A death blow or a new lease on life for the responsible business initiative?

Swiss chocolate manufacturers still struggle to identify the origins of the cocoa that ends up in chocolate bars. Ap2011

Years of back and forth on imposing legal accountability for companies overseas have come to an anticlimactic end in parliament. For campaigners on both sides of the initiative though, it is just the beginning.

This content was published on June 11, 2020 - 19:04

Our regular analysis of what the biggest global companies in Switzerland are up to. This week: future of the responsible business initiative, cocoa in Ivory Coast and palm oil deals.

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This week the Swiss parliament finally agreed on a counter-proposal to the highly contested responsible business initiative. After more than four years of debate, one would think a compromise would be cause for celebration.

However, the compromise is far from what campaigners of the initiative had in mind. As my colleague Andrea Tognina reports, the legal liability clause – the big bone of contention – was removed. The requirements on due diligence were also whittled down to such an extent that it would hardly push big companies beyond what most are already doing.

Campaigners for the initiative plan to bring the initiative to the people for a vote this fall or early 2021. But the vote won’t be a zero-sum game, meaning that a vote against the initiative means parliament’s milder form would still go forward. Is this a good consolation prize for campaigners or simply a safe escape route for the opposition? Could this doom the initiative or breathe new life into it?

The initiative promoters have said the compromise is a fig leaf and argued that it will do little to hold companies accountable for their actions. Instead, they’ll publish glossy brochures once a year.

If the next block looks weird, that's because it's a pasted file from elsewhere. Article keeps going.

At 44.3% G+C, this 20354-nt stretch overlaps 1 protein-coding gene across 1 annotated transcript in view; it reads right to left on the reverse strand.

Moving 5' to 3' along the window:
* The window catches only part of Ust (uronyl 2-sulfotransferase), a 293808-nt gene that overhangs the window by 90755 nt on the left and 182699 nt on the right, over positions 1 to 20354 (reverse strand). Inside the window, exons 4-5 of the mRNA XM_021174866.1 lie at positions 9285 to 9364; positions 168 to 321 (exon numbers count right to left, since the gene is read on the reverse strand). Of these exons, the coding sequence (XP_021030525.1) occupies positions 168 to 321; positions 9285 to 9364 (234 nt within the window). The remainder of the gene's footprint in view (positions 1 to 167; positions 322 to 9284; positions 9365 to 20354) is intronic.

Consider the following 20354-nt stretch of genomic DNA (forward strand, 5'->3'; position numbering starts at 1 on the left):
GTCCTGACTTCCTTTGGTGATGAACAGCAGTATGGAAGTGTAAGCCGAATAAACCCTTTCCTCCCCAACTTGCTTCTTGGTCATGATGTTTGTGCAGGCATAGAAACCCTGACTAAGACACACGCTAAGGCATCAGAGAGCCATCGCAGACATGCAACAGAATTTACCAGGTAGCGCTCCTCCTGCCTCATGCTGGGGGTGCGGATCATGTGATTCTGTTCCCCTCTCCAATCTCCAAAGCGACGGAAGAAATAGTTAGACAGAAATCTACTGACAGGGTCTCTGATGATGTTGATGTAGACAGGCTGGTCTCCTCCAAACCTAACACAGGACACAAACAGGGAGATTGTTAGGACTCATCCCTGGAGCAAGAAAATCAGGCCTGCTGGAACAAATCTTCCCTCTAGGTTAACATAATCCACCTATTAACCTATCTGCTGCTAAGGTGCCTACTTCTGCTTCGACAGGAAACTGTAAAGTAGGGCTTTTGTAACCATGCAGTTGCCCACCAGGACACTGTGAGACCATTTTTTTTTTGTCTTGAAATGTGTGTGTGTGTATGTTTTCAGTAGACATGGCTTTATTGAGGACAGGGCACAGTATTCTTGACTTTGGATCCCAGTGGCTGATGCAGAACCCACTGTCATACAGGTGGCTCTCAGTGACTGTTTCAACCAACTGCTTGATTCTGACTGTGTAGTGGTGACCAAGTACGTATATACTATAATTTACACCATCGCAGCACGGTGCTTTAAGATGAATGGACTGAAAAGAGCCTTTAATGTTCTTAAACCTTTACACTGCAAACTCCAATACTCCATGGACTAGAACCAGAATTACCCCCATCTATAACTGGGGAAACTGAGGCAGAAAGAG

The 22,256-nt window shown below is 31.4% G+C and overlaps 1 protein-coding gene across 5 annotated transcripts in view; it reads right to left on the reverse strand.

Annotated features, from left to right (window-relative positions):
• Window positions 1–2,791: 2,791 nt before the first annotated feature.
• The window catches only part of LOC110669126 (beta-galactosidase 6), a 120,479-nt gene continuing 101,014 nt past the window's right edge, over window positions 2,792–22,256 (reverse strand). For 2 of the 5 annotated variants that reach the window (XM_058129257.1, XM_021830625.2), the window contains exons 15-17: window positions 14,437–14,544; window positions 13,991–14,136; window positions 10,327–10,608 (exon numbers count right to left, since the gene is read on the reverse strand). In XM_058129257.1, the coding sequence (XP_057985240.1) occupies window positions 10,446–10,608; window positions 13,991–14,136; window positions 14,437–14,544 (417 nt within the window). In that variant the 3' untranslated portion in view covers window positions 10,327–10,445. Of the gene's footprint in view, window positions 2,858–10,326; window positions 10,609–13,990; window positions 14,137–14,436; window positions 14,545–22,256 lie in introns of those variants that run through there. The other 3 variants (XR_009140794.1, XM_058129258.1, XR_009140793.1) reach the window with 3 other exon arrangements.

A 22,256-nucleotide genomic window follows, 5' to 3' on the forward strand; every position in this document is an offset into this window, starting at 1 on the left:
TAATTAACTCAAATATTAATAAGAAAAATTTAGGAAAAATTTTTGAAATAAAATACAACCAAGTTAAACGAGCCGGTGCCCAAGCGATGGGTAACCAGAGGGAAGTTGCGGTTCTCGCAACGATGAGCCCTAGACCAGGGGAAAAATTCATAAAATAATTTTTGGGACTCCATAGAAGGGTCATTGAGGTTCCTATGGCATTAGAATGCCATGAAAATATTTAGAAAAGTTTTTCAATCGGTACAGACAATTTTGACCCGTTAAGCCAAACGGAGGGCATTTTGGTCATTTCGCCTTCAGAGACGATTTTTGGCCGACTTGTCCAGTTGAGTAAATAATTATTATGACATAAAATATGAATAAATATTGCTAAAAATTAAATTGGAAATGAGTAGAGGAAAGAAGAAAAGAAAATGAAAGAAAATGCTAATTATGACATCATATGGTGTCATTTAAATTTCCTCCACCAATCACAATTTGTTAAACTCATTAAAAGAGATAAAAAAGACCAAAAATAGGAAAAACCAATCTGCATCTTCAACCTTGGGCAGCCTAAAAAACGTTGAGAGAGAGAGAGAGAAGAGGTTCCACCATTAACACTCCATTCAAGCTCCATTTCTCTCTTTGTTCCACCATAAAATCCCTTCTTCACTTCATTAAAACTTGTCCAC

Either way, the battle for public opinion is heating up and it will get more difficult for multinationals to hide behind industry lobbies. Both sides have already started tallying up supporters among business executives and entrepreneurs.

On one side you have executives supporting the Economic Committee for Responsible Companies and on the other side, those warning of the initiative’s potential damage. Still, many of the biggest companies have been reluctant to attach their name to any one side, at least publicly.

What do you think of the prospects for the initiative? How do you see the campaign heating up where you are? I want to hear from you: jessica.davis@swissinfo.ch.

In other news:

Chocolate is increasingly coming from illegal cocoa plantations in Ivory Coast. An investigative report by the NZZ paper uncovered a deep web of corrupt intermediaries, children with machetes and exploitation in protected forests, all despite corporate and government commitments to eliminate all of the above.

According to the report, every sixth chocolate bar has its origins in the nature reserves in the Ivory Coast and the situation is getting worse. Chocolate manufacturers like Barry Callebaut don’t know the origins of much of their cocoa and as one intermediary in the article says, "if you don't know where the beans come from, you know that they often come from the wrong place”

External Content

Employees at Richemont are crying foul over salaries. As the Le Temps paper reports, workers at the luxury group are frustrated by the CHF41 million executives raked in last year. The company’s announcement that executive committee salaries were up by more than 35% coincided with news that employee bonuses would be slashed, leading some workers to go on strike in parts of Italy.

A day after the story broke, the company reacted saying it came down to bad timing and poor communication. Since April, salaries of the executive committee have all been cut to compensate for the impact of the coronavirus.

A battle between principles and pragmatism is playing out around palm oil. Left-wing farmer unions are collecting signatures for an initiative to remove palm oil from a recently signed free trade agreement with Indonesia. However, according to the Tages-Anzeiger, politicians on the left are divided as to whether such a move would actually improve the situation.

The trade deal includes requirements on sustainable production for the first time, which some say could set the bar for other free trade agreements. But, the finer details on things like enforcement are still to be worked out. Moreover, as my colleague Anand Chandrasekhar has reported sustainable palm oil certification is far from perfect.

And, check out our new website with a special focus on gold and deforestation.

Thanks for reading.

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